FERNLEY PHILLIPS is a graduate of the Professional Program in Screenwriting and broke into the industry with his spec script, "The Number 23," which starred Jim Carrey and was directed by Joel Schumacher. He has since written for Warner Bros, Paramount, Fox, Universal and Dimension. He is currently working on a project for Nicole Kidman and James Wan and developing a TV series with Stan Lee.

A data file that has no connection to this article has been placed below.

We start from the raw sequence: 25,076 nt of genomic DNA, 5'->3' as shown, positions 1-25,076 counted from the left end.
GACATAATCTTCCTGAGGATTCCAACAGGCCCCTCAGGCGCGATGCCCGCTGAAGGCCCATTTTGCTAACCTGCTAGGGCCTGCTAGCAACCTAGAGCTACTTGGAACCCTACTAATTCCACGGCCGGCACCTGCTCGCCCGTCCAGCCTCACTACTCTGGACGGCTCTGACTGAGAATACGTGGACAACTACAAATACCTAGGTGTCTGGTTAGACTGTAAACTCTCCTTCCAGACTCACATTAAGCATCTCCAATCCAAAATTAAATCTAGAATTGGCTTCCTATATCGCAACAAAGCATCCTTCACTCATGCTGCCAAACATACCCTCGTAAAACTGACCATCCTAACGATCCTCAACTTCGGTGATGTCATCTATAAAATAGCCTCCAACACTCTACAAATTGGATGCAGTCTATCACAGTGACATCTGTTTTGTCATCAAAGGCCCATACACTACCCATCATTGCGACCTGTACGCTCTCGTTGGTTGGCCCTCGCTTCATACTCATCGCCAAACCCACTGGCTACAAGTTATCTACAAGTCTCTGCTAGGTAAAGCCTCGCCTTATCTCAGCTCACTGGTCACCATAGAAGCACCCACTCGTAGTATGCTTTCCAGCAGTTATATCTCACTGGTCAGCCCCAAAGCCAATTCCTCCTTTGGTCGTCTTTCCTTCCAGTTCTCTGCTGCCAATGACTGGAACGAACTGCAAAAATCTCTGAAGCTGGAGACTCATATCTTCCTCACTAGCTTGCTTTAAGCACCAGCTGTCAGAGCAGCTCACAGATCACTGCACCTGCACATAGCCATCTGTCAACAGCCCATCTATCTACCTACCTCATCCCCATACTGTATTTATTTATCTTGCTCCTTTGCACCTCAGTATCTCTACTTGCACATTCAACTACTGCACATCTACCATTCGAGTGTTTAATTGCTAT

BRIAN PRICE received his BA in Theatre and Film from Yale University and his MFA in Screenwriting from the UCLA School of Theater, Film and Television in 1999, where he won the Harve Bennett "Written By" Prize, the Steve Lawrence and Eydie Gorme Screenwrtiting Prize, and the Screenwriter's Showcase. While still in school, Price was featured in Script magazine when "The Many Lives of Bobby Ivers," his first spec, was optioned by Universal Pictures. Since then, he's written numerous feature scripts for both studios and indies, including "The Speed Queen" for Christina Ricci's Blaspheme Pictures and "Atticus" for Scanbox Entertainment. Price also directed the feature comedy "Bottomfeeders," which won several festival awards including the Indie Spirit Award at Toronto's Planet Indie and the Audience Award at the DC Independent Film Festival. Before teaching for UCLA Professional Programs, Price developed and oversaw the screenwriting curriculum at the Brooks Institute of Photography. Most recently, his script "Whale Farts" won first place in the 2007 Scriptapalooza Screenwriting Competition.